I’m not only planning and coordinating the appearances, I’m also coming along for the ride. For the month of December, I’ll be on a large sleeper tour bus with 6 musicians and a sound engineer to tackle the “road life”. I’m going to learn first hand what it’s like to be a traveling musician and I certainly can’t wait to handle the inevitable hurdles and things that WILL go wrong.
So, to honor this new journey, I’ll be ‘live-blogging’ throughout the weeks with photos and stories! You are going to hear about the good AND the bad (no shame here), because it’s a learning experience. We all deserve to know what really happens on the road!
Let’s get this party started.
I hope you are having a great day and gearing up for some serious turkey eating this week! I’ll be heading out to New Jersey for a Friendsgiving since home sweet home (Tyler, Texas) is just too far away.
Before the holiday, I wanted to share with you a recent personal discovery of mine that will really boost your Twitter presence and also might shift your mentality on social media, as it definitely did for me.
I recently became a BIG fan of joining in chat rooms, more specifically, Twitter chatrooms. To be honest, I always felt as if I don’t need to be THAT involved in social media; that somehow followers would come to me just because I was posting articles or sharing my tips.
How did it work?
For this particular chat, it lasted one hour on Thursday night, starting at 9PM EST, and you simply tweet with the hashtag #ggchat. If you follow this hashtag, others will be joining in the conversation and BAM, there’s instantly people to connect with!
There is typically a moderator who welcomes everyone (and you can welcome others who ‘join’ the chat) and brings up topics to start conversation – such as common questions or recent trending articles pertaining to the chat rooms purpose. In my case, #ggchat brings musicians and music industry pros together to discuss the latest topics and issues in the industry! This past Thursday we discussed which is better, releasing singles one by one or just waiting to drop the album.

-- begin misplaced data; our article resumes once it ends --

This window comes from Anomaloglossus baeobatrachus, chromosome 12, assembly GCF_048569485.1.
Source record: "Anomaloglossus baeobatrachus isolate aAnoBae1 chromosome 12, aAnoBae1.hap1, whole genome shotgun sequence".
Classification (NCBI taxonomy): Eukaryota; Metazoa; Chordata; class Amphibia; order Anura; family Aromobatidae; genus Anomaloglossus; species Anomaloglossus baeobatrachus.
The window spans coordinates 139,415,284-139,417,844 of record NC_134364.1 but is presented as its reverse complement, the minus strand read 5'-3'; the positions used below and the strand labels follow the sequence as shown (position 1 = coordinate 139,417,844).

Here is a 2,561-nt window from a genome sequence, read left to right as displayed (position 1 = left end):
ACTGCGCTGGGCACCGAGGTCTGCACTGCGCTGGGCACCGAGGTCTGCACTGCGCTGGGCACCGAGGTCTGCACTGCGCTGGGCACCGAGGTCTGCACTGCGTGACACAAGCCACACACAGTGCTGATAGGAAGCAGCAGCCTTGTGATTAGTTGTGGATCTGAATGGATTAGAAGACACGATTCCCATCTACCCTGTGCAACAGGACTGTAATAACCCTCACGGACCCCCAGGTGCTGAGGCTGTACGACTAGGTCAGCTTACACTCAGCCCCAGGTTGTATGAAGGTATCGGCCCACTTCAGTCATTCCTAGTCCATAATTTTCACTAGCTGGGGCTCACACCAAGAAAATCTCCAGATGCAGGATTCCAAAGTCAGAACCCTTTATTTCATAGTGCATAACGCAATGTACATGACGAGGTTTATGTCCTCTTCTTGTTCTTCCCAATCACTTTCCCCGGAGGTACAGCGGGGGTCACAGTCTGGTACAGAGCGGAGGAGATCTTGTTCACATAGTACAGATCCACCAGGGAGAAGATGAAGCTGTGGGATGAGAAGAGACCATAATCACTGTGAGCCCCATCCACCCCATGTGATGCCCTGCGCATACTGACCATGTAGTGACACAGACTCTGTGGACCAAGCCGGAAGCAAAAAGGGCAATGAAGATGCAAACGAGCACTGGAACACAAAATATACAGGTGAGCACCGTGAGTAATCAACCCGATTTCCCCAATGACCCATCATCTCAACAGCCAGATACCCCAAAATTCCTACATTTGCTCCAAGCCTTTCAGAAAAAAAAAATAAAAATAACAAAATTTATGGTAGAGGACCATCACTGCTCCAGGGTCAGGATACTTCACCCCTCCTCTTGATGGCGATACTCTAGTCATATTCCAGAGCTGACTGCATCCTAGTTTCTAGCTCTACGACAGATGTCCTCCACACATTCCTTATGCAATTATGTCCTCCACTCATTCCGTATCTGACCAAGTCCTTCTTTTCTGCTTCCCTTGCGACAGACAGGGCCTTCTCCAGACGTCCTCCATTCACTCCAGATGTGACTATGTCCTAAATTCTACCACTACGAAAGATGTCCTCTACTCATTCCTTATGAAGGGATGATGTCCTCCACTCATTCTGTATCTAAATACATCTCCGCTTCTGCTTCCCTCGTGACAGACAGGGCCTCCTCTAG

It’s exciting because you have access to a group of people you might not have been able to connected to otherwise. It’s a friendly environment to say “Hello” and an open invitation to network! The pressure is off!
From just doing a chatroom twice, I’ve already connected with a referral partner, setting up a call with a potential client AND grew my mailing list by 10%! Also, now I’m more established on Twitter, more people know about me, and I’m gaining more trust with my followers, which is so crucial!
Think what it could do for you! You could meet a person looking for your type of music to perform at their venue. You could ask advice on how you should promote your next single. And always, at least most of the time, the chatroom will allow you to share your latest projects (shameless plug) giving you the opportunity to target what you want to boost – whether it be Twitter followers, Facebook likes, newsletter sign ups or song listens!